JAVELIN Bladder 100: Paradigm shifts for maintenance therapy in advanced bladder cancer
Adding the PD-L1 inhibitor avelumab to best supportive care in the maintenance setting yields significant survival benefit compared with best supporting care alone for patients with advanced bladder cancer who have stable disease following first-line platinum-based chemotherapy, an interim analysis of the JAVELIN Bladder 100 study shows.
Overall survival (OS) was significantly longer with the addition of avelumab in the overall patient population and was especially pronounced in patient subgroup with PD-L1-positive status, reported Dr Thomas Powles of the Barts Cancer Institute in London, UK, during the virtual ASCO 2020 Meeting. [ASCO 2020, abstract LBA1]
Although 65–75 percent of patients with advanced bladder cancer typically achieve disease control with first-line chemotherapy, Powles explained that progression-free survival (PFS) and OS are short because of chemo-resistance. “[Also,] outcomes with second-line treatment are poor, because the disease is aggressive and grows rapidly.”
“The maintenance setting is an attractive time for using a checkpoint inhibitor. Disease control is achieved with the initial chemotherapy, and this provides time for the immune therapy to have an effect,” he said. “Instead of waiting for disease to progress after chemotherapy — which it will quickly do in patients with advanced urothelial cancer [UC] — adding avelumab significantly improves survival.”
Avelumab has been approved for patients with advanced UC who had progressed on platinum-based chemotherapy. The current study represents the first maintenance trial to demonstrate a survival benefit in patients with advanced UC with stable disease following first-line chemotherapy.
Participants in the multinational, open-label, phase III trial were 700 patients (median age 69–70 years) with unresectable locally advanced or metastatic UC whose disease did not progress after four to six cycles of standard chemotherapy of gemcitabine with either carboplatin or cisplatin. They were randomized 1:1 to receive first-line maintenance therapy with avelumab plus best supportive care or best supportive care alone.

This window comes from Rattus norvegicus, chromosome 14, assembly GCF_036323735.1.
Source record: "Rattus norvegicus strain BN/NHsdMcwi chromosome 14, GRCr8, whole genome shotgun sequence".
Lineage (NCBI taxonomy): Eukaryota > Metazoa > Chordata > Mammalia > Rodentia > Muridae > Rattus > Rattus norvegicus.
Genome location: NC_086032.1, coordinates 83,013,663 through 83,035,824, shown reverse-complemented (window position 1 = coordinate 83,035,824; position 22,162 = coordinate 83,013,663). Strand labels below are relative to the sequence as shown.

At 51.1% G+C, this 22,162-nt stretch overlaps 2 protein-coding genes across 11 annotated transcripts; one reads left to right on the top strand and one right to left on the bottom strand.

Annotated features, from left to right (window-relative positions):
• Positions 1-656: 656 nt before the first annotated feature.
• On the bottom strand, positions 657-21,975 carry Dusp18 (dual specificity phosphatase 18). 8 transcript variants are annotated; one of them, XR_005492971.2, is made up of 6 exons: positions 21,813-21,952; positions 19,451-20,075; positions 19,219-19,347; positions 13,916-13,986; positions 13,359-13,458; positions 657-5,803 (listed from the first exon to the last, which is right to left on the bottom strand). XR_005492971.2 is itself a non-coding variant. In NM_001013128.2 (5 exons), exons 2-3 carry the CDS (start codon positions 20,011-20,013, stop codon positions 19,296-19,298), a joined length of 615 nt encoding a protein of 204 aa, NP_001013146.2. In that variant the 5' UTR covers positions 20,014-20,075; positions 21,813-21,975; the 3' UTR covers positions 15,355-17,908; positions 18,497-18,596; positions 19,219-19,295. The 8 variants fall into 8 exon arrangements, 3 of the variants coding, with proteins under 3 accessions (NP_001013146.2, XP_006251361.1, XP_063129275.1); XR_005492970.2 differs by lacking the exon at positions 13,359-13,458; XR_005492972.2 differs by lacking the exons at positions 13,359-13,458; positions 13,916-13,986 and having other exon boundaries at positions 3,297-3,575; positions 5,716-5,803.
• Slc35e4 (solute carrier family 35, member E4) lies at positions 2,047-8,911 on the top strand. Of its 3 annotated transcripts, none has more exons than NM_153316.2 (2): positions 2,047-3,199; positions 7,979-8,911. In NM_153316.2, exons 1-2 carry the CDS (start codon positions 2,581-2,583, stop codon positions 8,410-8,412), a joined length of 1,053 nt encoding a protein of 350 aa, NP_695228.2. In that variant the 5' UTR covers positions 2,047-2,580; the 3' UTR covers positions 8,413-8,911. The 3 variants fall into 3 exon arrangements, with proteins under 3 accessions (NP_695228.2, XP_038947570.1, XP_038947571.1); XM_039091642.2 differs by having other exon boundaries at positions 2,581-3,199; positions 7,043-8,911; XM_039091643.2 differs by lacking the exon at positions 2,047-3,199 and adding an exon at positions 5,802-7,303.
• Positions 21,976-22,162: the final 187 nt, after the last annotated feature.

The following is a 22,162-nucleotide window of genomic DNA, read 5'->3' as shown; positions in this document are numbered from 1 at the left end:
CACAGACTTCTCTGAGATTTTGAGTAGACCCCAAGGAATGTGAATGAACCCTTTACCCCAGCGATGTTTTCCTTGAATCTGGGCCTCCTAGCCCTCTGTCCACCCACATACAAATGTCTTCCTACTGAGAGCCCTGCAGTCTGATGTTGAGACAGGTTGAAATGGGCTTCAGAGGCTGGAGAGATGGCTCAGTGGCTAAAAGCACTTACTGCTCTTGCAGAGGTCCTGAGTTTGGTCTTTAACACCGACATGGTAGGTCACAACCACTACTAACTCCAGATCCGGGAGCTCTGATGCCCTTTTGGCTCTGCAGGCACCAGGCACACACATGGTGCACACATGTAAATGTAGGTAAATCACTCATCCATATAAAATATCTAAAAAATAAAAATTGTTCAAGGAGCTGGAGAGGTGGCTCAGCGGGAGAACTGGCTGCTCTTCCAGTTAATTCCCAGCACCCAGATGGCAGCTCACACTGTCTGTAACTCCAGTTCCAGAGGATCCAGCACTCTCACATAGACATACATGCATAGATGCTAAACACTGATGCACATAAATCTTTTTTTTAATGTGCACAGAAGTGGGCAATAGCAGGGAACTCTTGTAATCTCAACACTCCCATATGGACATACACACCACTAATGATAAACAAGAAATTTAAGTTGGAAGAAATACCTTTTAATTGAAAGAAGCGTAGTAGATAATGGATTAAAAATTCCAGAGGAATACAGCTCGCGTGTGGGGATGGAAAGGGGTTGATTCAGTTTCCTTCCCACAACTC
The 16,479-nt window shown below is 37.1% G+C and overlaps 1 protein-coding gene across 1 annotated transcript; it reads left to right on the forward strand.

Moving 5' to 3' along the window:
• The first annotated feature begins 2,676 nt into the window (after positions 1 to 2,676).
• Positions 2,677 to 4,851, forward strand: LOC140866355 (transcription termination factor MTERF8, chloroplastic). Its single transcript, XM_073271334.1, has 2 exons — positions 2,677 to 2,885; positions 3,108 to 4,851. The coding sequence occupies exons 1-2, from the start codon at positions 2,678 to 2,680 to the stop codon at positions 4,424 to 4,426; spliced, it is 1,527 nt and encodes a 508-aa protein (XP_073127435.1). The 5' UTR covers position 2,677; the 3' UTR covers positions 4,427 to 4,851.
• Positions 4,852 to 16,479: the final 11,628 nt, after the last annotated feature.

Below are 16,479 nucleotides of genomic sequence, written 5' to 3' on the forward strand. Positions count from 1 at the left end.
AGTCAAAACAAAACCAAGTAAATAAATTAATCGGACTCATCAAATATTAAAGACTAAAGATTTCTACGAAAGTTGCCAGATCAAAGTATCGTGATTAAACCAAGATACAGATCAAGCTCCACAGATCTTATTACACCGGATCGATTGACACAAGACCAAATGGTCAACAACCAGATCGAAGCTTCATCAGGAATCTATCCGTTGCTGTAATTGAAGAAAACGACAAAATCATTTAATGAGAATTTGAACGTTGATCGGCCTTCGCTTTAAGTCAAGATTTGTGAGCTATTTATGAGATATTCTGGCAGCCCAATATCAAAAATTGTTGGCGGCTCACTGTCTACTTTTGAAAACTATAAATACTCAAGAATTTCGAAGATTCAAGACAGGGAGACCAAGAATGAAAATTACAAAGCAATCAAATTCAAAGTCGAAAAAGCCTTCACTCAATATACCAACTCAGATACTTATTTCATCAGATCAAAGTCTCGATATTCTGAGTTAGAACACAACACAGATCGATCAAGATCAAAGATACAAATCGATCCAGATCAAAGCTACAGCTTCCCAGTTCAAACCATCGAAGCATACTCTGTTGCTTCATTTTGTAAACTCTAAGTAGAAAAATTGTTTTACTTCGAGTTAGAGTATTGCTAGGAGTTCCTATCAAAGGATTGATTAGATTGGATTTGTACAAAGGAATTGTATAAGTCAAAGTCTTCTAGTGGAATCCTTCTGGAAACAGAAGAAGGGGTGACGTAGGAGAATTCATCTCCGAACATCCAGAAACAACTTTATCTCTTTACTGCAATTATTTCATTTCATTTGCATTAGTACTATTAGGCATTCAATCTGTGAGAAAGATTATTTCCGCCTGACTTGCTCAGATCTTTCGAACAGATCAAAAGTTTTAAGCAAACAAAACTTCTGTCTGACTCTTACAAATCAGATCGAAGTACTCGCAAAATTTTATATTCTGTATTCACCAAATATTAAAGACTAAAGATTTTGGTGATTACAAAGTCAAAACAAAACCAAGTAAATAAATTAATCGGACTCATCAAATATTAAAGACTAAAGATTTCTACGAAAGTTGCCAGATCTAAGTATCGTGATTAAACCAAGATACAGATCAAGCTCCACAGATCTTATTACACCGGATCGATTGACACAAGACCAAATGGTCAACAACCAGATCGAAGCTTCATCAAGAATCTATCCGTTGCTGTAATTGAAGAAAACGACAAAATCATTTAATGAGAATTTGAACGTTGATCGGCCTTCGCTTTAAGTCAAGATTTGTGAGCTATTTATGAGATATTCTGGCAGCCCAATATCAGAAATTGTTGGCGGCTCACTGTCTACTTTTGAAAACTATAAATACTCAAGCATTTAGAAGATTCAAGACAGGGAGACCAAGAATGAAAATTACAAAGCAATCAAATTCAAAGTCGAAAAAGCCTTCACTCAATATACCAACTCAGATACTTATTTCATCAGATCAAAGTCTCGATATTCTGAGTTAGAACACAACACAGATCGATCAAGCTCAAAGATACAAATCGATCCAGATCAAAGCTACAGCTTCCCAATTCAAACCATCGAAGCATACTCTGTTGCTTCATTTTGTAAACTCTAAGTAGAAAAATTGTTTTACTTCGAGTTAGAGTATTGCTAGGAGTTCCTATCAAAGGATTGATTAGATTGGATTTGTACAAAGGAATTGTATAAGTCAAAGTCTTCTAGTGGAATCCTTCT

Survival benefit across the board
The addition of avelumab for maintenance therapy significantly extended OS by 7 months in patients with advanced UC compared with best supportive alone (median, 21.4 vs 14.3 months; hazard ratio [HR], 0.69; p<0.001), over a median follow-up period of 19 months.
“The median OS [of 21.4 months] for avelumab … is notably the longest OS ever documented in a phase III metastatic UC trial in any line of therapy and superior to best supportive care alone,” commented panel discussant Dr Elizabeth Plimack from Fox Chase Cancer Center in Philadelphia, Pennsylvania, US.
The coprimary endpoint of OS in patients with PD-L1+ status was also significantly longer in the avelumab arm than the supportive care alone arm (median, 17.1 months vs not reached; HR, 0.56; p<0.001).
Similar results in favour of avelumab were seen across key subgroups including different types of first-line chemotherapy, best response to first-line chemotherapy, and regardless of visceral metastases.
“Avelumab first-line maintenance in patients whose disease has not progressed with platinum-based induction chemotherapy represents a new standard first-line treatment for advanced UC,” said Powles.
Furthermore, PFS based on independent radiology review was significantly prolonged with the addition of avelumab (median, 3.7 vs 2.0 months; HR, 0.62; p<0.001) in the overall population. Again, the difference between groups was particularly prominent among patients with PD-L1-positive disease, in favour of avelumab (median, 5.7 vs 2.1 months; HR, 0.56; p<0.001).
Adverse events (AEs) of any grade occurred in 98 percent of the patients in the avelumab arm compared with 77 percent in the best supportive care alone arm. The rates of grade ≥3 AEs were 47.4 percent vs 25.2 percent, respectively — with urinary tract infection (4.4 percent vs 2.6 percent) being the most common, followed by anaemia (3.8 percent vs 2.9 percent), haematuria (1.7 percent vs 1.4 percent), fatigue (1.7 percent vs 0.6 percent), and back pain (1.2 percent vs 2.3 percent).
“There were no grade 4 or 5 immune-related AEs [with avelumab] … [and] hypothyroidism was the commonest immune-related AE,” reported Powles. “High-dose corticosteroids were given to only 9 percent of the patients.”
Paradigm shifts for mUC
“JAVELIN 100 ushers in two paradigm shifts in metastatic UC,” highlighted Plimack. “[Firstly, the data] provide a new framework around which to consider a treatment break vs maintenance therapy post-platinum [and secondly], they mark a shift in the selection of first-line systemic therapy.”
“In the front line, … platinum-based chemotherapy remains the best initial therapy for these patients. It has the highest overall response rate. There's a tail on the curve, with durable treatment-free survival for some, and it sets your patient up for the best chance at OS to their subsequent checkpoint inhibitor,” she stated.
Furthermore, platinum-based chemotherapy does not require PD-L1 testing for treatment selection, and it is unlikely that a nonresponder to platinum would have benefited from frontline checkpoint inhibition, even if they are positive for PD-L1 expression, explained Plimack.
“In the post-platinum setting, switch maintenance is preferred over a treatment break as the timing for next-line checkpoint inhibitor therapy in patients with stable disease or response. This delays progression of disease and potentially its symptoms,” Plimack pointed out.
“However, OS can be similar only if access to second-line checkpoint is guaranteed,” she added.